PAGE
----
Demo­crat­ic con­sult­ants dis­miss the ar­gu­ment that Re­pub­lic­ans might gain from the health law’s weak rol­lout, point­ing to the GOP-led House’s res­ist­ance to im­mig­ra­tion re­form. “Re­pub­lic­ans have less than zero cred­ib­il­ity with Lati­nos,” said Demo­crat­ic con­sult­ant Maria Car­dona, who spe­cial­izes in the His­pan­ic vote. “As long as they get the web­site fixed, the stature of the Demo­crat­ic Party in the Latino com­munity will be fine.”

Demo­crats are bank­ing on con­tin­ued sup­port from that com­munity in a num­ber of com­pet­it­ive con­gres­sion­al and gubernat­ori­al races next year in Ari­zona, Flor­ida, and Texas. A Septem­ber sur­vey by the Pub­lic Re­li­gion Re­search In­sti­tute found His­pan­ic voters pre­fer­ring Demo­crat­ic con­gres­sion­al can­did­ates by 2-to-1. The sur­vey also found over­whelm­ing sup­port for a path­way to cit­izen­ship for ille-gal im­mig­rants.

“Im­mig­ra­tion policy is clearly the most sa­li­ent is­sue to Latino voters at the mo­ment, so the abil­ity for either Demo­crats or Re­pub­lic­ans to court the Latino elect­or­ate is go­ing to de­pend heav­ily on what hap­pens with com­pre­hens­ive im­mig­ra­tion re­form,” Sanc­hez said. “However, health care has re­mained solidly be­hind only the eco­nomy and im­mig­ra­tion as an im­port­ant is­sue for Latino voters.”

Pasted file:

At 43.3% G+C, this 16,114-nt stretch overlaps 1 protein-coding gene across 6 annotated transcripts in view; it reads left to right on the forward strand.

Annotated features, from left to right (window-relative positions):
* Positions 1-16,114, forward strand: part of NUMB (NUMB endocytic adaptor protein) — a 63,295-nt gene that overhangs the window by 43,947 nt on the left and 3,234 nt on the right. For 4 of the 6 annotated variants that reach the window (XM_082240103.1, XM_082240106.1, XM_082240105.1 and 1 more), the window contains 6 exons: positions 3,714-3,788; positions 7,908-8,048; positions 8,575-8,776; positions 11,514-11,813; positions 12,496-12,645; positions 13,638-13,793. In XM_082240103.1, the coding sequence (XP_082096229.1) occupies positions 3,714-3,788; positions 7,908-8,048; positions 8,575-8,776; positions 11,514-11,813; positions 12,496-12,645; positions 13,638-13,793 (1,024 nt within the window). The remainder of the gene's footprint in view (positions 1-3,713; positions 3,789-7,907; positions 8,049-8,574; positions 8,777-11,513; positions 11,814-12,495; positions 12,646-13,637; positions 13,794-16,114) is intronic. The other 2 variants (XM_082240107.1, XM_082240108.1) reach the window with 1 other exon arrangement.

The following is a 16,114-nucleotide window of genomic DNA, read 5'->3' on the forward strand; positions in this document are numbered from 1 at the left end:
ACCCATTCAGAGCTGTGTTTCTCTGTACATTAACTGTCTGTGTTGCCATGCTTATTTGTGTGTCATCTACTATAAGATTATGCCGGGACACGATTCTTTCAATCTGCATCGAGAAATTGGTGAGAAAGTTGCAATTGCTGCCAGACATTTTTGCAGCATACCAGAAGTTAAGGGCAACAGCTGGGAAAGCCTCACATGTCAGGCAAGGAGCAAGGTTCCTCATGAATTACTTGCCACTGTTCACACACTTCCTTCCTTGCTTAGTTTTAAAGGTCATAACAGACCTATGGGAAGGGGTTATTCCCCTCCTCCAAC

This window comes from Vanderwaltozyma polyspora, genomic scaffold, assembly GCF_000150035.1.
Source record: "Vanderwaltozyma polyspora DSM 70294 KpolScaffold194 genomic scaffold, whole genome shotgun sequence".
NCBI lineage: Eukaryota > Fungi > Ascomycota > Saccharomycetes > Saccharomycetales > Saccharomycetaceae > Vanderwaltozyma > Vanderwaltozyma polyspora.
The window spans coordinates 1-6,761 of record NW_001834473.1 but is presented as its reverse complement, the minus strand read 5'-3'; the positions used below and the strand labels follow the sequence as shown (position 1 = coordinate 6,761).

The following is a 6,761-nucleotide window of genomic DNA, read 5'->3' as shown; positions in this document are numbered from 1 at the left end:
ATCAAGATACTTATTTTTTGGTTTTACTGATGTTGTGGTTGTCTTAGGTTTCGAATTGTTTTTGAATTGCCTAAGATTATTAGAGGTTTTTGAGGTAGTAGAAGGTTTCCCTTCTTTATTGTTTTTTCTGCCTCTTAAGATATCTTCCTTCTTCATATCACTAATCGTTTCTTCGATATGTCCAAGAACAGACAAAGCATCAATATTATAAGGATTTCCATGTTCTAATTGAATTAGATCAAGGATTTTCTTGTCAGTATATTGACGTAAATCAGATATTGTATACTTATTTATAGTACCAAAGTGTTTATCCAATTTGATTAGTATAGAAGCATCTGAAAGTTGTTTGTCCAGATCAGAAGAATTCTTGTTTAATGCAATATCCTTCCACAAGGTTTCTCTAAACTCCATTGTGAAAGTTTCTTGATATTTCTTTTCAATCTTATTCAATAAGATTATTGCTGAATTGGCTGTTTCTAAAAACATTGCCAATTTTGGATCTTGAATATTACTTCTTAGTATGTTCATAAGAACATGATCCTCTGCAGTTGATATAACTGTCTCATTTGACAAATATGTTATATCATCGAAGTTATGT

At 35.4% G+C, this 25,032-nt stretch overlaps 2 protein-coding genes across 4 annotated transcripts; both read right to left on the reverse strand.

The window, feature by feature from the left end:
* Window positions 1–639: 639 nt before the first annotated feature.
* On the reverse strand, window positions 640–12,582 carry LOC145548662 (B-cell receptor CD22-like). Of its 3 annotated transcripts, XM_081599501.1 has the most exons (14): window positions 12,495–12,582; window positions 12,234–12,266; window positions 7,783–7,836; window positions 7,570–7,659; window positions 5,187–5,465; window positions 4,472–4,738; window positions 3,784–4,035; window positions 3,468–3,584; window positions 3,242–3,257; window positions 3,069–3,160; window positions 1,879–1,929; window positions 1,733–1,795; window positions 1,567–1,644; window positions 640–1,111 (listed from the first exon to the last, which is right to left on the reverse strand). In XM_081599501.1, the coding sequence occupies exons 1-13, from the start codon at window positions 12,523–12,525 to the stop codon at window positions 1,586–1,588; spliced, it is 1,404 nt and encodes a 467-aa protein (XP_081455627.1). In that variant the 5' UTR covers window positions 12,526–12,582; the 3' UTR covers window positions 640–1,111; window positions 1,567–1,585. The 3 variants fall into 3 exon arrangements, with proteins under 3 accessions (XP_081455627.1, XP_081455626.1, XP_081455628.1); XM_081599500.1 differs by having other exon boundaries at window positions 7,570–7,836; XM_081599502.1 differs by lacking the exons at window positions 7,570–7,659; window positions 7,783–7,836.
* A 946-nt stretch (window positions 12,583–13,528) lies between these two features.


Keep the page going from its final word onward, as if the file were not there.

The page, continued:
His­pan­ics over­whelm­ingly re­jec­ted Re­pub­lic­an nom­in­ee Mitt Rom­ney, with more than 70 per­cent fa­vor­ing Obama. Rom­ney blamed Obama’s friendly im­mig­ra­tion policy and the health care law. “With His­pan­ic voters, free health care was a big plus,” Rom­ney said last Novem­ber.

But as the Re­pub­lic­an Na­tion­al Com­mit­tee ramps up its His­pan­ic out­reach, Obama­care’s prob­lems will be a theme. Along with fum­bling the rol­lout of the health care law, Obama failed to make good on his vow to pass im­mig­ra­tion re­form in his first year in of­fice, and he has de­por­ted a re­cord num­ber of il­leg­al im­mig­rants, said Jen­nifer Korn, an RNC deputy polit­ic­al dir­ect­or.

“For the His­pan­ic com­munity,” she said, “Obama­care is the second ma­jor broken prom­ise.”

What We're Following See More »
Republican Polling Shows Close Race
Roundup: National Polling Remains Inconsistent
1 hours ago